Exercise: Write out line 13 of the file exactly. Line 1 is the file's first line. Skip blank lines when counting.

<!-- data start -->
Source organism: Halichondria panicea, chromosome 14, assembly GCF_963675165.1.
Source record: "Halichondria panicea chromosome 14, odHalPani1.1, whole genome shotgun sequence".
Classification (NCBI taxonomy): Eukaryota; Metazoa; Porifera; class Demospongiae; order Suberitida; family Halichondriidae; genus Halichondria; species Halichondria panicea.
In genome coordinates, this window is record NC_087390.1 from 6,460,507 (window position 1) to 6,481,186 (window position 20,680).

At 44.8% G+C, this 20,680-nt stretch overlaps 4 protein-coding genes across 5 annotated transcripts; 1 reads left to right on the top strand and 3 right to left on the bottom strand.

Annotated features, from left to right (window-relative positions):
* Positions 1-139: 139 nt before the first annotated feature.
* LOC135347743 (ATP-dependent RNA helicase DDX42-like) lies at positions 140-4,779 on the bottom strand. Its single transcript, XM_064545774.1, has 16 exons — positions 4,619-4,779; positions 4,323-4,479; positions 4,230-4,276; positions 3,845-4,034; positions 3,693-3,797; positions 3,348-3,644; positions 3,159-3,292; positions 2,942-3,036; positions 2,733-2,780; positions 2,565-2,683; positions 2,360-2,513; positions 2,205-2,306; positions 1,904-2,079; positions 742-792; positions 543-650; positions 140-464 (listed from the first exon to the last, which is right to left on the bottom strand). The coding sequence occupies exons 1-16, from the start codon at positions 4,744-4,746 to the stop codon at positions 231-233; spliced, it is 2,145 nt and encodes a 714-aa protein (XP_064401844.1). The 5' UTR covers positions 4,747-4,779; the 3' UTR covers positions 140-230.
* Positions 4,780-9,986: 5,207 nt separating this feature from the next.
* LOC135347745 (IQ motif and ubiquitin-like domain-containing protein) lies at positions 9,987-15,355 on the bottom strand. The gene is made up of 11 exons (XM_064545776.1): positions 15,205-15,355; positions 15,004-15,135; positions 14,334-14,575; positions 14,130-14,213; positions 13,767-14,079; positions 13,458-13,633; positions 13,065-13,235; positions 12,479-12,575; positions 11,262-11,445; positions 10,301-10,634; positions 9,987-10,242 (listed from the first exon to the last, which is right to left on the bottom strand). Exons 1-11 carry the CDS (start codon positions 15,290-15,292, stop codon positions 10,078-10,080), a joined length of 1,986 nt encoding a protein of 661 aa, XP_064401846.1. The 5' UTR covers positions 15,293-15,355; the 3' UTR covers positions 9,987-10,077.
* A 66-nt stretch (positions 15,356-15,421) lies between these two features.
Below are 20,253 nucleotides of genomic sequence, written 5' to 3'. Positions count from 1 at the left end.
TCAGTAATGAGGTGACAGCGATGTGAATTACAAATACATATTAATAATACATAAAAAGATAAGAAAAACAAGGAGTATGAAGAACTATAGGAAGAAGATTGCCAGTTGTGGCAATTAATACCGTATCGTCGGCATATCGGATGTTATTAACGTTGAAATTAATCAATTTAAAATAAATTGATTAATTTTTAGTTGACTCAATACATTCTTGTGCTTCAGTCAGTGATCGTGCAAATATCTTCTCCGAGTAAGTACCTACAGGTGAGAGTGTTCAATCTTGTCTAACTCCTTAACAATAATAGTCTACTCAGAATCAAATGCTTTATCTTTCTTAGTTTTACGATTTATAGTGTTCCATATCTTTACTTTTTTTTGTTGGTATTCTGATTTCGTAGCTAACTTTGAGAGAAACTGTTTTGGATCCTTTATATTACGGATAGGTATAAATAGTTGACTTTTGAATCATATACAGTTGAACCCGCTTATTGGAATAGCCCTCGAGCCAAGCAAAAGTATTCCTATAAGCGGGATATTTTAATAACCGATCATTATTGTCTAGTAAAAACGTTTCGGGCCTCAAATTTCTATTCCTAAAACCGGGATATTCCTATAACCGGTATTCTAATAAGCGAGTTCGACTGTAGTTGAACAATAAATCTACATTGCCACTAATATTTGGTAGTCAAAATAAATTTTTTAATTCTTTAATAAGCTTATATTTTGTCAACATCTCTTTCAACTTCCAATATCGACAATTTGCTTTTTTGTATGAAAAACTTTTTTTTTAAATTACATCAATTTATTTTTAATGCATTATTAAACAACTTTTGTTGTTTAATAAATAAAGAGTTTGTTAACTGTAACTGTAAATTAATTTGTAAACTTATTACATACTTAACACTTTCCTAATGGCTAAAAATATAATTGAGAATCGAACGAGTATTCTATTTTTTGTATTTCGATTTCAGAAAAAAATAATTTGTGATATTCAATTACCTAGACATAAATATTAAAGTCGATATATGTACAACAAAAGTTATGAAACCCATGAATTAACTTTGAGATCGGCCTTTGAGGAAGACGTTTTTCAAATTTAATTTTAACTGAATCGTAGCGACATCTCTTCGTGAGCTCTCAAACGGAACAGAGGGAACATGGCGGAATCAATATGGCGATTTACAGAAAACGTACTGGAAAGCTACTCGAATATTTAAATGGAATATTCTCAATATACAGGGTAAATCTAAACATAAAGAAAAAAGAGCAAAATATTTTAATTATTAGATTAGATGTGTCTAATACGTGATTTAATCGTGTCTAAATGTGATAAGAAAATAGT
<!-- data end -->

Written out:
TCAGTAATGAGGTGACAGCGATGTGAATTACAAATACATATTAATAATACATAAAAAGATAAGAAAAACAAGGAGTATGAAGAACTATAGGAAGAAGATTGCCAGTTGTGGCAATTAATACCGTATCGTCGGCATATCGGATGTTATTAACGTTGAAATTAATCAATTTAAAATAAATTGATTAATTTTTAGTTGACTCAATACATTCTTGTGCTTCAGTCAGTGATCGTGCAAATATCTTCTCCGAGTAAGTACCTACAGGTGAGAGTGTTCAATCTTGTCTAACTCCTTAACAATAATAGTCTACTCAGAATCAAATGCTTTATCTTTCTTAGTTTTACGATTTATAGTGTTCCATATCTTTACTTTTTTTTGTTGGTATTCTGATTTCGTAGCTAACTTTGAGAGAAACTGTTTTGGATCCTTTATATTACGGATAGGTATAAATAGTTGACTTTTGAATCATATACAGTTGAACCCGCTTATTGGAATAGCCCTCGAGCCAAGCAAAAGTATTCCTATAAGCGGGATATTTTAATAACCGATCATTATTGTCTAGTAAAAACGTTTCGGGCCTCAAATTTCTATTCCTAAAACCGGGATATTCCTATAACCGGTATTCTAATAAGCGAGTTCGACTGTAGTTGAACAATAAATCTACATTGCCACTAATATTTGGTAGTCAAAATAAATTTTTTAATTCTTTAATAAGCTTATATTTTGTCAACATCTCTTTCAACTTCCAATATCGACAATTTGCTTTTTTGTATGAAAAACTTTTTTTTTAAATTACATCAATTTATTTTTAATGCATTATTAAACAACTTTTGTTGTTTAATAAATAAAGAGTTTGTTAACTGTAACTGTAAATTAATTTGTAAACTTATTACATACTTAACACTTTCCTAATGGCTAAAAATATAATTGAGAATCGAACGAGTATTCTATTTTTTGTATTTCGATTTCAGAAAAAAATAATTTGTGATATTCAATTACCTAGACATAAATATTAAAGTCGATATATGTACAACAAAAGTTATGAAACCCATGAATTAACTTTGAGATCGGCCTTTGAGGAAGACGTTTTTCAAATTTAATTTTAACTGAATCGTAGCGACATCTCTTCGTGAGCTCTCAAACGGAACAGAGGGAACATGGCGGAATCAATATGGCGATTTACAGAAAACGTACTGGAAAGCTACTCGAATATTTAAATGGAATATTCTCAATATACAGGGTAAATCTAAACATAAAGAAAAAAGAGCAAAATATTTTAATTATTAGATTAGATGTGTCTAATACGTGATTTAATCGTGTCTAAATGTGATAAGAAAATAGT